(Intégration selon la force persuasive du message)

Match > Mismatch

match = increases the ease of processing the information => impression that the message is true (heuristic processing: processing fluency = peripheral cue).

- This process occurs mainly when the argument of the message is relatively weak (because this weakness is not important during heuristic processing)

(ex:if we think that it is nice to talk to a person because it enriches ourselves - if someone says that it is nice to talk to that person (it is not a strong argument) we accept this info because it matches our own opinions)

14

Functional matching effect
Selon l’orientation motivationnelle

Regulatory fit (Higgins, 2000, 2005)

Relationship between an individual's motivational orientation and the strategy for pursuing an objective (or the nature of the goal)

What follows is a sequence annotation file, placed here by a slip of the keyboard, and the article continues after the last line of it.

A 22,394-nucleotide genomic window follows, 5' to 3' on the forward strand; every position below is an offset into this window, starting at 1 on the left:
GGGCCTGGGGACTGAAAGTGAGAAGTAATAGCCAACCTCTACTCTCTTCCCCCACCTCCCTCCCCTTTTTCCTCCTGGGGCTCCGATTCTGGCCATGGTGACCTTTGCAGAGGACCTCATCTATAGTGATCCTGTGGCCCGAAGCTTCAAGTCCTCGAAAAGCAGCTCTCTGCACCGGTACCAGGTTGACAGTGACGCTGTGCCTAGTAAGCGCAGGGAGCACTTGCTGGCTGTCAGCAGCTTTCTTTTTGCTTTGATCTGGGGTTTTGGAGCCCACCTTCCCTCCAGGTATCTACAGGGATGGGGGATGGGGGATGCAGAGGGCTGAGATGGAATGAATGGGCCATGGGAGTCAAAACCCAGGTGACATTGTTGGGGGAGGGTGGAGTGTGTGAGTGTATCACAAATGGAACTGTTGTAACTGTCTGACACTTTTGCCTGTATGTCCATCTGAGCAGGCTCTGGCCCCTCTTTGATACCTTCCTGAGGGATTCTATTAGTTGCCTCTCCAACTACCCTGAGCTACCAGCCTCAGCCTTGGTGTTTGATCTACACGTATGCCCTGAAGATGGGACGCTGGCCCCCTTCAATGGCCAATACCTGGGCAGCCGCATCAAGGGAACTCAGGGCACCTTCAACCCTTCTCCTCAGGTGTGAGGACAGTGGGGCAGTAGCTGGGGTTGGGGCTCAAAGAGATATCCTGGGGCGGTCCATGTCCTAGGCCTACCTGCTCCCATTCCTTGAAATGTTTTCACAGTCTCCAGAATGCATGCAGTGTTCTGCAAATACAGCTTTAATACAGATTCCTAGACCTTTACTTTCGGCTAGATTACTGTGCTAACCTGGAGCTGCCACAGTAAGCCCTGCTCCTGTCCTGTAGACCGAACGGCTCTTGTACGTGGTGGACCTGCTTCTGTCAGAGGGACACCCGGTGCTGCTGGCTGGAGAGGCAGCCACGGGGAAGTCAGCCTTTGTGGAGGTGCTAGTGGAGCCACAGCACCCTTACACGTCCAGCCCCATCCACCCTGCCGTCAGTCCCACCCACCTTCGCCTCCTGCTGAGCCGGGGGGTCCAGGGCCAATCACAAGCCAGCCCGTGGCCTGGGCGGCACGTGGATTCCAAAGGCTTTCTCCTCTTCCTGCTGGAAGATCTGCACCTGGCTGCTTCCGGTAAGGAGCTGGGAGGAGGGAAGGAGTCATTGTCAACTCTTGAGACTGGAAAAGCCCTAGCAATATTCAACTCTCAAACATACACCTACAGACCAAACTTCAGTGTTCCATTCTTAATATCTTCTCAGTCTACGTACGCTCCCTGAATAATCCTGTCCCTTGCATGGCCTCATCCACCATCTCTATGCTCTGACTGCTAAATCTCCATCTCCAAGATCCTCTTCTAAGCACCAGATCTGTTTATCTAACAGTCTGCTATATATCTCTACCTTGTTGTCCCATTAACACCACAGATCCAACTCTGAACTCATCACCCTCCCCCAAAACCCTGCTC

Preference for strategies that will support its orientation: (2 motivational bases)
- promotion (e.g., hopes, aspirations, accomplishment, advancement, gains,
positive consequences) and "eager strategies" (greed, desire)
- Prevention (e.g., obligations, responsibilities, risks, losses, safety) and
vigilance strategy

Consequences:
- "feeling right"
- increased engagement in the activity (pursuit of the goal)

15

Cesario et al (2004)

Regulatory fit et cadrage du message:

1) Regulatory focus (individual difference)

2) Message : new after-school program for grade school children
(promotion) Eager condition: positive outcomes (‘there will be a greater number of students who succeed in their post-academic life choices.’)